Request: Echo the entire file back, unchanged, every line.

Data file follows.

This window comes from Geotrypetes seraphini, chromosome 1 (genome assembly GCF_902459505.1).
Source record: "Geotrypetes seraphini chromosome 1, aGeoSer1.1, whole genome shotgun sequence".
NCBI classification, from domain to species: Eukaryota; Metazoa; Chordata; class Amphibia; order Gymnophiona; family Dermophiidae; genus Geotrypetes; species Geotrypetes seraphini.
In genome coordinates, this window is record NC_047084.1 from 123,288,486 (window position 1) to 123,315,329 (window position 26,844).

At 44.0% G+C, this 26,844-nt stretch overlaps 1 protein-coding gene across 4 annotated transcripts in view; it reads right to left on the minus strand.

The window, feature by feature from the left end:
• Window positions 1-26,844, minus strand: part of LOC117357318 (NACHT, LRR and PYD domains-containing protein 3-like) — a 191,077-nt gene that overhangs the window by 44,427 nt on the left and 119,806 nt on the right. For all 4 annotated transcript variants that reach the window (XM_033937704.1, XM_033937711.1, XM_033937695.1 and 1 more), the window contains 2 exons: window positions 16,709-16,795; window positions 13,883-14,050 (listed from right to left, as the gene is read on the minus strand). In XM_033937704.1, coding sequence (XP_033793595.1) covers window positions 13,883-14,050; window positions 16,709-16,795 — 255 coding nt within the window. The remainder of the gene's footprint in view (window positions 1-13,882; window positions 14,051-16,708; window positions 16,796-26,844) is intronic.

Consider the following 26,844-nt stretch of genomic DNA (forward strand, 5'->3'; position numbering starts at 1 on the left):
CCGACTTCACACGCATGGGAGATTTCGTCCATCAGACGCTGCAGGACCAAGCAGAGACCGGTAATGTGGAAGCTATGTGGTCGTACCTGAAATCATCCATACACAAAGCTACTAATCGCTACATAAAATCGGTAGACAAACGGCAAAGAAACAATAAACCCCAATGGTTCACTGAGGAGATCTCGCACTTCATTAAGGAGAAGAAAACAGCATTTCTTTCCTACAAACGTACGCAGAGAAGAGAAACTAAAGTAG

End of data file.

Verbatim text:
This window comes from Geotrypetes seraphini, chromosome 1 (genome assembly GCF_902459505.1).
Source record: "Geotrypetes seraphini chromosome 1, aGeoSer1.1, whole genome shotgun sequence".
NCBI classification, from domain to species: Eukaryota; Metazoa; Chordata; class Amphibia; order Gymnophiona; family Dermophiidae; genus Geotrypetes; species Geotrypetes seraphini.
In genome coordinates, this window is record NC_047084.1 from 123,288,486 (window position 1) to 123,315,329 (window position 26,844).

At 44.0% G+C, this 26,844-nt stretch overlaps 1 protein-coding gene across 4 annotated transcripts in view; it reads right to left on the minus strand.

The window, feature by feature from the left end:
• Window positions 1-26,844, minus strand: part of LOC117357318 (NACHT, LRR and PYD domains-containing protein 3-like) — a 191,077-nt gene that overhangs the window by 44,427 nt on the left and 119,806 nt on the right. For all 4 annotated transcript variants that reach the window (XM_033937704.1, XM_033937711.1, XM_033937695.1 and 1 more), the window contains 2 exons: window positions 16,709-16,795; window positions 13,883-14,050 (listed from right to left, as the gene is read on the minus strand). In XM_033937704.1, coding sequence (XP_033793595.1) covers window positions 13,883-14,050; window positions 16,709-16,795 — 255 coding nt within the window. The remainder of the gene's footprint in view (window positions 1-13,882; window positions 14,051-16,708; window positions 16,796-26,844) is intronic.

Consider the following 26,844-nt stretch of genomic DNA (forward strand, 5'->3'; position numbering starts at 1 on the left):
CCGACTTCACACGCATGGGAGATTTCGTCCATCAGACGCTGCAGGACCAAGCAGAGACCGGTAATGTGGAAGCTATGTGGTCGTACCTGAAATCATCCATACACAAAGCTACTAATCGCTACATAAAATCGGTAGACAAACGGCAAAGAAACAATAAACCCCAATGGTTCACTGAGGAGATCTCGCACTTCATTAAGGAGAAGAAAACAGCATTTCTTTCCTACAAACGTACGCAGAGAAGAGAAACTAAAGTAG